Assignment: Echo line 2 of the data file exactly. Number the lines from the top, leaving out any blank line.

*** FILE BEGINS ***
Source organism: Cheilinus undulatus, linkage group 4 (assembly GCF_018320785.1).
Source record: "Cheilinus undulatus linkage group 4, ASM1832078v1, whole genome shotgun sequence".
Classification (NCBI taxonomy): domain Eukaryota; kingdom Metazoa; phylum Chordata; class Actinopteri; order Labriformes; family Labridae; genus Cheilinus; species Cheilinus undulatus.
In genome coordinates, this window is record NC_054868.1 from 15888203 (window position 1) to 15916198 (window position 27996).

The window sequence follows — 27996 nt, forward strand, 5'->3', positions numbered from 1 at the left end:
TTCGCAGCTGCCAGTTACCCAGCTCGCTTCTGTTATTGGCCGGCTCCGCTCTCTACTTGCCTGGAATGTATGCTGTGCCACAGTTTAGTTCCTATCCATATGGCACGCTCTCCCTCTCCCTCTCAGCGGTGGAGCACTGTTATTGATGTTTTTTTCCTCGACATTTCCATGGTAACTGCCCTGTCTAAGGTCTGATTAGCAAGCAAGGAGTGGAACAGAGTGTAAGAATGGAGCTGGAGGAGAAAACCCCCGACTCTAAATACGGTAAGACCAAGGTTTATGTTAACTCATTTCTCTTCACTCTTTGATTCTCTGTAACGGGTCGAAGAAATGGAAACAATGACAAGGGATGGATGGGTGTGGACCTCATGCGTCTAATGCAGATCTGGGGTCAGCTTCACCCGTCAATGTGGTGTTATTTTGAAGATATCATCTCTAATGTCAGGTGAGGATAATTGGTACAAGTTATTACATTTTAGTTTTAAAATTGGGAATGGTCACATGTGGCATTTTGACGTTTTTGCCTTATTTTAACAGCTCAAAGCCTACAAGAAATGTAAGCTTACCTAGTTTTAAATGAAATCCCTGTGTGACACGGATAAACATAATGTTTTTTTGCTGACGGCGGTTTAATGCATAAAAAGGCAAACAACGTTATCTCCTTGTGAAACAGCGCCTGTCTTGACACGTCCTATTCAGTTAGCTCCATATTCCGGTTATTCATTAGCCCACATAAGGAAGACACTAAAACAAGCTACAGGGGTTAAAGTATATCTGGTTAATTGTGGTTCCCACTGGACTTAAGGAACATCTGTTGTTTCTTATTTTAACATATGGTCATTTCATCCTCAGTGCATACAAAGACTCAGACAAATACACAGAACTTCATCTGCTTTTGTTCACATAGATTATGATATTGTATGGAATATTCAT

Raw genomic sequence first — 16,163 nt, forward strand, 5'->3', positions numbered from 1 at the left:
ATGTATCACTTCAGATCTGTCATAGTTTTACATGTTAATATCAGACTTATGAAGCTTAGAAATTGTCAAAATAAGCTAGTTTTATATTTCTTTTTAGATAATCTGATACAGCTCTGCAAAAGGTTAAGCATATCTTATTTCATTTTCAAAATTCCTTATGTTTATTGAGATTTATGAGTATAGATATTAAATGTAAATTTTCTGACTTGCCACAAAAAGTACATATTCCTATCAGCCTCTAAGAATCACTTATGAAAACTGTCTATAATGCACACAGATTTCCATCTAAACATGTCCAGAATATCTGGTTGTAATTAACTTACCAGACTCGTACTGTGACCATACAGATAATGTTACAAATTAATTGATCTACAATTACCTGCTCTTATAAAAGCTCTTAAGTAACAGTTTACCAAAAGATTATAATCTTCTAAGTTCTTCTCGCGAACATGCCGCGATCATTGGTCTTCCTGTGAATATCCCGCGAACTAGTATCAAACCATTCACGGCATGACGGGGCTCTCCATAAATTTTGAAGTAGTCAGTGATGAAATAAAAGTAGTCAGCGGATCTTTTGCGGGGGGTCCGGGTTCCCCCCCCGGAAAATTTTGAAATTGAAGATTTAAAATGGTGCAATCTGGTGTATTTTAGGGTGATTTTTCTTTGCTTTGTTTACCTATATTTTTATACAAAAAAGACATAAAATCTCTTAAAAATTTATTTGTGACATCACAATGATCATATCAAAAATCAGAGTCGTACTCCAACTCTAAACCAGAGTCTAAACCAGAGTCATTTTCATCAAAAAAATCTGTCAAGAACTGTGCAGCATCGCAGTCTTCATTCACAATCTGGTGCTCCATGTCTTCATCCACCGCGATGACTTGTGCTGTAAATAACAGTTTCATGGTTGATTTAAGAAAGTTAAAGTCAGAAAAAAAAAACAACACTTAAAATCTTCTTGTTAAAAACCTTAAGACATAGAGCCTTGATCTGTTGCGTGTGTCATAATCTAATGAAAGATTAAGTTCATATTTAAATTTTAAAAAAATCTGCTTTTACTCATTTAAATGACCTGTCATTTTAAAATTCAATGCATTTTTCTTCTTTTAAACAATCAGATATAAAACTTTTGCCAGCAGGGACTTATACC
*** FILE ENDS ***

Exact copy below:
Source record: "Cheilinus undulatus linkage group 4, ASM1832078v1, whole genome shotgun sequence".